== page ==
As occasions for celebration of recovery go, birthdays aren’t bad.
I used to have this subtle feeling that mentioning my birthday was akin to seeking attention. So I wouldn’t mention it. Then I realized that this was really just akin to worrying about what others would think of me.
So today, when a chance to glorify God through a birthday came up, I decided I would take it.
So there it is. I turn 35 on Thursday.
Is this, like, the part where where “no longer a kid” actually starts? Anyone? Bueller? Frye?
Anyway, it is the tendency of
advancing increasing age to look forward and worry over the narrowing gap. Diminishing opportunities, declining vigor, regrets over goals not yet achieved, etc. I, in particular, am reminded today that my mission on earth – to lift up the name of Jesus to others – is not indefinite. I have a limited span to get this done. (Yes, I know, I’ve still got plenty of time. Though I did find out this summer that my knees are going to be requiring help from my leg muscles and will no longer hold out on their own.)
But this time I found myself looking to the past.
(This ended up becoming a series. Here’s Part 1 and Part 3.)
The Neurotic Self-Examination Department is still hard at work, somewhere back there in my brain, outperforming their quotas for the 131rd quarter straight. I’d love to know what productivity methods they’re using, because I could make millions sharing them – I just cannot stop thinking about stuff. For example…should I include the nine months before my birth in that quarter count? If so, it’d be 134.
My pastor belted out another terrific sermon last night. I could sum it up in one sentence of his: “Gratitude doesn’t just sit there. It accomplishes something in our hearts. Gratitude gives way to hope.” It was about reminding oneself of God’s previous works and displays of power in our lives to gather hope for the future – relying on his prior and proven faithfulness to reassure ourselves for tomorrow.
And thought, that doesn’t work for me. Not for matters in this life.
You’re confronted with a choice.
The wrong choice is obvious, but it looks better in the short term; you can see the reward.
The right choice is also obvious, but you don’t see any gain to it. All you can see down that road is losing out for the sake of being good. Being honest on your timecard when nobody would know either way; breaking up with that person who’s apathetic towards God; clamping down on that beer habit when it feels like the only thing keeping you going.
I’ve written along these lines before, but…how the church would change if we remembered that God promises rewards for obedience?
I should say this right away: the greatest reward of obedience is God himself. Tim Keller recently said it well: “Don’t obey God to get stuff. Obey God to get God.” More of his peace, his power, his unfettered presence. That is the best reward of all. And the fact that a small part of us groans and rolls our eyes in impatience at that statement just shows how little of God’s love we have truly tasted. If only we had experienced more of God, we would not hesitate to seek him above all else. We’d be hooked.
I’m so totally stealing my pastor’s encouragement from our morning “fella-ship” at Chick-Fil-A last week that it’s not even funny, but it was a great point: God remembers our obedience. For a long time.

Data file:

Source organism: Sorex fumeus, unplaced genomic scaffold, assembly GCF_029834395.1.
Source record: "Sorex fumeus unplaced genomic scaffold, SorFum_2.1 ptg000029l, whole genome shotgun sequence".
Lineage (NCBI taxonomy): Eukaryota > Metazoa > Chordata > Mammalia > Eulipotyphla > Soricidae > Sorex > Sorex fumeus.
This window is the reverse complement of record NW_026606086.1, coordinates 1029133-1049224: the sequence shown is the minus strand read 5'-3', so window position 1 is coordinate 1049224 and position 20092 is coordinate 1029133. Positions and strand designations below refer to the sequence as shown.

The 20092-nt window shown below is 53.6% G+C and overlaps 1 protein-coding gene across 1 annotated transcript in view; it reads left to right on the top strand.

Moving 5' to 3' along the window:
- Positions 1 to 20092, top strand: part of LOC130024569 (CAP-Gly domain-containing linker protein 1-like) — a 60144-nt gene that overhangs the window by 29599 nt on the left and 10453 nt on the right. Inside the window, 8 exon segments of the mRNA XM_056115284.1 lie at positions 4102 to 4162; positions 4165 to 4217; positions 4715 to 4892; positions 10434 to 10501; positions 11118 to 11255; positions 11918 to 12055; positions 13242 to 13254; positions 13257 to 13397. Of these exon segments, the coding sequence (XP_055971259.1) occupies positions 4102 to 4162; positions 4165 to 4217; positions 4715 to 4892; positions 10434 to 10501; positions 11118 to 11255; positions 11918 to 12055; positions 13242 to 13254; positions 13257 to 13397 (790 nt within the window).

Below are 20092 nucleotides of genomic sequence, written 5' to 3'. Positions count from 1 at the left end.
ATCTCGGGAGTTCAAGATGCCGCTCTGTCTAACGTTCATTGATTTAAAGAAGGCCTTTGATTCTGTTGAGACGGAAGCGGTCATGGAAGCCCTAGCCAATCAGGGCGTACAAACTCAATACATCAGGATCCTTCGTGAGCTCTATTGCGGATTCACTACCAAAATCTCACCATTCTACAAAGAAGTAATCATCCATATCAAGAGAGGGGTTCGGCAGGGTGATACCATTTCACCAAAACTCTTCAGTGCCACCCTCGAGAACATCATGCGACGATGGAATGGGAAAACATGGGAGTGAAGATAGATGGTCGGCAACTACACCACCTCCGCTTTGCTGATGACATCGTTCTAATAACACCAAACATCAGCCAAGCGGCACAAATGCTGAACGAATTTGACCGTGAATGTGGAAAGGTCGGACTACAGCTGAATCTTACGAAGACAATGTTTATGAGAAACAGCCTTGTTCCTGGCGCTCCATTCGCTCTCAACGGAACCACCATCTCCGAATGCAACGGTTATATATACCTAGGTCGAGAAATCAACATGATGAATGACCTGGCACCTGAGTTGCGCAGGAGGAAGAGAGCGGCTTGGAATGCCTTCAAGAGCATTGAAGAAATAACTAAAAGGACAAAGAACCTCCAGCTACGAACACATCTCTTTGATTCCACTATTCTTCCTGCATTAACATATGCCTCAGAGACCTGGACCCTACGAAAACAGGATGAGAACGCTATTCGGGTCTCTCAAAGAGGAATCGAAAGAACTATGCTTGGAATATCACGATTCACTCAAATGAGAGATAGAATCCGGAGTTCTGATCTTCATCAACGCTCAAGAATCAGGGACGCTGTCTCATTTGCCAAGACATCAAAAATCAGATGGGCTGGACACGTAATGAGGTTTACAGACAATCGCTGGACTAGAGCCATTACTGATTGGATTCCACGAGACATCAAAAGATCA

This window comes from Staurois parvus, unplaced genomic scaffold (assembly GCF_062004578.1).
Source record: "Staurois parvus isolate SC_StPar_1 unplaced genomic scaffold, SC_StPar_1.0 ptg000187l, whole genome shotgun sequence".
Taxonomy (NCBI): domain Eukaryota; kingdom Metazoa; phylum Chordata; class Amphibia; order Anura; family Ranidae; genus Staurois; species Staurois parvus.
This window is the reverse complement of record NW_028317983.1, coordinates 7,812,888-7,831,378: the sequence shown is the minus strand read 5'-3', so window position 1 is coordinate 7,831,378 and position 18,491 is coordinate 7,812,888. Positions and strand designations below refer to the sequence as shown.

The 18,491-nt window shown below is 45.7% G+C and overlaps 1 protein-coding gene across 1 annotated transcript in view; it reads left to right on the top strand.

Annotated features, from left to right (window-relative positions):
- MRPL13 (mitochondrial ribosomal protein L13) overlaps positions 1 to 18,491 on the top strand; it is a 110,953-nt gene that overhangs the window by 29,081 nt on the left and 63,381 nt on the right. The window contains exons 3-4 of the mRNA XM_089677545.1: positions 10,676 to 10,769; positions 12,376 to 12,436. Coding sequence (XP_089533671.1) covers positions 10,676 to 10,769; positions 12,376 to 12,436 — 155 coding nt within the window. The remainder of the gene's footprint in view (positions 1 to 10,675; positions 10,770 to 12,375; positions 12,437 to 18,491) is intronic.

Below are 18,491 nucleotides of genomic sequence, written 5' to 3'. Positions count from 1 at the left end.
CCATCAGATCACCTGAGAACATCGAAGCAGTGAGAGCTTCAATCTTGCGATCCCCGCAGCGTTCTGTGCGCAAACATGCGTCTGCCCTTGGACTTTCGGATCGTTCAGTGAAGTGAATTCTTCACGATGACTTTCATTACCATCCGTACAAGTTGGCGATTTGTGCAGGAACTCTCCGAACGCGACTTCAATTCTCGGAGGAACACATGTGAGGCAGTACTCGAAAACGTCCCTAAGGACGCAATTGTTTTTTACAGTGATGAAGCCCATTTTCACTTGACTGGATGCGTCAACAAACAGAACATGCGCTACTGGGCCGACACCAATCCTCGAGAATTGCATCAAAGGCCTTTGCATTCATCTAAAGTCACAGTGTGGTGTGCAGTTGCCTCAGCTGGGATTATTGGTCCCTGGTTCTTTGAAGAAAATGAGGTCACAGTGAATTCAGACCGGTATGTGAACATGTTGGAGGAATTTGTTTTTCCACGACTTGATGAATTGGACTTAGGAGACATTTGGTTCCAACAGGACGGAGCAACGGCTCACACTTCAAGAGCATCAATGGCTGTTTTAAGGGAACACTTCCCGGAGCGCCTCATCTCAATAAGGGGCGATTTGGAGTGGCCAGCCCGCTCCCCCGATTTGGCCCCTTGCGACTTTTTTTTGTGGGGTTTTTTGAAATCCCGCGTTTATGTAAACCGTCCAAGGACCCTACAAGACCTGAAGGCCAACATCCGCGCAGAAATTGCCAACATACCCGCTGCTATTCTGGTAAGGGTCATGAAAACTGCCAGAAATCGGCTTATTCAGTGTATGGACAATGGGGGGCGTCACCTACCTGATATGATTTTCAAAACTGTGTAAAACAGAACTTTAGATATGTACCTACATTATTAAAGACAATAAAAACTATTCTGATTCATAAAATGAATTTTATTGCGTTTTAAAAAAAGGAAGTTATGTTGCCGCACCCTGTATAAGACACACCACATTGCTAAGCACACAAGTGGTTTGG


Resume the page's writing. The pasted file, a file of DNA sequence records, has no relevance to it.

People think the book of Numbers is part of that “boring” (but important) collection of genealogies and bodily-fluids-regulations in the New Testament. It’s not. Numbers is packed with potent, sobering stories of how Israel treated God after their dramatic exodus from Egypt following centuries of enslavement. (Spoiler alert: not well.)
You’d think that the newly liberated Israelites would be thrilled to arrive at the border of the promised land. I imagine they waited with anticipation while Moses sent twelve scouts, one from each tribe, to get the lay of the land and report back.
Instead of rah-rah, ten scouts threw a wet blanket.
Ladies reading this…I apologize. But I must talk about football for a moment.
Two years ago, my Seattle Seahawks marched into New York City and practically waltzed away with their first Super Bowl win. My football team. Sports snobs will never get this. For a Seahawks fan who endured the 90s, having your team be the champ isn’t just amazing. It’s therapeutic. The NFL’s highest honor at long last.
And five months later, what were most Seahawks fans doing?
Dissecting the draft, analyzing our new free agents, wringing our hands over which star players were leaving…and worrying.
Worrying over whether we would repeat.
Are you kidding me? We fight for almost forty years to get to the big dance, finally climb out of the kiddie pool and shut up the peanut gallery, and we can’t even stop to just bask in the moment? For nine months, we’re the undisputed top dogs…and we have no confidence that we’re the real deal. I walked up to a guy in church wearing a Broncos hat, pointedly adjusted and fiddled with my Seahawks hat in front of him, and he chuckled and went “Yeah, everyone gets lucky once in a while.” That’s what we fear. We don’t want a fluke, a one-off. We want a dynasty.
But part of it is…we just forget. The glow fades and it’s back to prove-it territory.
We do this with God, too.
That blessing was it for a while. I won’t be getting much more.
We interrupt your regularly scheduled tryptophan haze to bring you this important head-scratcher:
What do grass, a Seattle Seahawks championship, and the mercies of God all have in common?
Nothing, thank God.
The first passes away on its own (Matthew 6:30). The second is dependent on human effort.
But the third “never come to an end; they are new every morning; great is your faithfulness.” (Lamentations 3:22-23)
Of course, I rarely ever live as if that were true.